In an executive order issued May 26, the county executive of Howard County issued regulations for religious institutions that would seem to disallow the distribution of the Eucharist in Catholic churches. After the Archdiocese of Baltimore expressed “serious concerns” about the order, the county acknowledged that the restriction would be withdrawn.
The order noted that the utilization of Howard County General Hospital had decreased seven of the last 14 days, since a spike at 78.8 percent of capacity May 15.
The order allowed barber shops and hair salons to open at 50 percent of maximum occupancy as of 7 a.m. May 29. But the same order continued to limit indoor religious gatherings to no more than 10 people; outdoor religious services would be capped at 250 people.
The executive order mandated: “There shall be no consumption of food or beverage of any kind before, during or after religious services, including food or beverage that would typically be consumed as part of a religious service.”
Such restriction would restrict the distribution of holy Communion, an integral part of a Catholic Mass. In fact, if the priest could not consume the Body and Blood of Christ after consecration, it would not be a valid Mass.
The order also required that all attendees at indoor or outdoor religious services must maintain a 6-foot distance and wear face masks or facial coverings at all times.
A statement from the archdiocese May 27 said, “For the Catholic community, the reception of Communion is central to faith lives and to our public worship. The Archdiocese of Baltimore has developed thorough and carefully thought-out guidelines for resuming public Masses, including detailed guidance on the safe distribution of Communion.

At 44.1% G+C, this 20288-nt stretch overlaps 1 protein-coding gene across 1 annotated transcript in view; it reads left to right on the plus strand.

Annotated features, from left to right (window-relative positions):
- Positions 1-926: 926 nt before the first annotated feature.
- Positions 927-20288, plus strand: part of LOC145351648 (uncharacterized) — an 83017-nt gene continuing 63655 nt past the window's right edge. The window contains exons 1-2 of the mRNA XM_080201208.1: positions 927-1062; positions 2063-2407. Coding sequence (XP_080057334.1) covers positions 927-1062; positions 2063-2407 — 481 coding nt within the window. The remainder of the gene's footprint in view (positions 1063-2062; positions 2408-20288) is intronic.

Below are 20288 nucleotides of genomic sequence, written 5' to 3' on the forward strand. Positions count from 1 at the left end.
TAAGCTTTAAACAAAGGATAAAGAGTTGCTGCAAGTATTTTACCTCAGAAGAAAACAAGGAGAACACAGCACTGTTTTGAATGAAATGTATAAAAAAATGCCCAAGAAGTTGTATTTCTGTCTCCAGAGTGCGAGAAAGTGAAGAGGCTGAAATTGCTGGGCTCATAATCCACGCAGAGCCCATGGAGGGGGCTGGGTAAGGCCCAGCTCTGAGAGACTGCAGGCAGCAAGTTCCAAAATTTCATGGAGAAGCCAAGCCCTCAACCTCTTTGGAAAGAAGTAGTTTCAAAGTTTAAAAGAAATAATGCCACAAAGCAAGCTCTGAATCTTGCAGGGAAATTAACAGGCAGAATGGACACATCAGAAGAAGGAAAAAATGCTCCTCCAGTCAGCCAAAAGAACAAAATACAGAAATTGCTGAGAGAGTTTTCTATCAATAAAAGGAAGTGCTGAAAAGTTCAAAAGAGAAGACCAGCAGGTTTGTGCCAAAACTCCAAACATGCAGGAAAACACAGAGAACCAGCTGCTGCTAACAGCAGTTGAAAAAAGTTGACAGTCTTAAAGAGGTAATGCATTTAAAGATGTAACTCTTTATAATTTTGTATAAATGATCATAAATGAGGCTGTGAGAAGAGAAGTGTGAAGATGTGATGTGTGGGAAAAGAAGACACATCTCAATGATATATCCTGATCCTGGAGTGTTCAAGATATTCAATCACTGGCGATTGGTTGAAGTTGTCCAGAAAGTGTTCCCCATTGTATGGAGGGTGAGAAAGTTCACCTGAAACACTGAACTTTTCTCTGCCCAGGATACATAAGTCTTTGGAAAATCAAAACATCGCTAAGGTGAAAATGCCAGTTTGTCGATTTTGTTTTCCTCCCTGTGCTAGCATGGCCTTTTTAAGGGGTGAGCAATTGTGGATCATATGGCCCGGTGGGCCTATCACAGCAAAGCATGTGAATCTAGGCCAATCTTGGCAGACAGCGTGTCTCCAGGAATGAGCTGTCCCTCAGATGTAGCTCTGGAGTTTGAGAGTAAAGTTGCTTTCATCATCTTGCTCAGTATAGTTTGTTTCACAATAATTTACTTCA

“These guidelines respect both the sanctity of the sacrament and the need for abundant caution to protect the health and safety of both those receiving and distributing Communion,” the statement said.
In a statement May 28, Scott Peterson, Howard County spokesperson, said that since Hogan has announced a modified reopening of restaurants in the state May 27, the county would revisit all food consumption restrictions. “As we move closer to a full Phase 1 reopening, we will be lifting food consumption restrictions for faith institutions,” he said.
As the county works through its next wave of policy changes and analyzing criteria for reopening and temporary restrictions, “We will also continue to work with our faith leaders to provide guidelines that will allow residents to worship safely and all religious leaders to resume practices safely. We continue to evaluate best practices and consider recommendations across all faith institutions.”
“We will consider these guidelines, as well as any other guidelines or recommendations for re-opening provided by other religious leaders or institutions, in adopting a plan for the County’s move into full Phase 1 Reopening and, when appropriate, into Phase 2,” for Howard County, Peterson said.
Mary Ellen Russell, archdiocesan spokesperson, said the archdiocese would continue working with all local jurisdictions. “We are very pleased to hear that Howard County will be lifting its restrictions on faith institutions regarding food consumption.
“We are grateful to County Executive Ball and his team for working closely with our community and many others to ensure the health and safety of all while respecting essential elements of our faith traditions. These are unchartered waters for all in leadership, and it is essential that we continue to work together for the common good,” Russell said.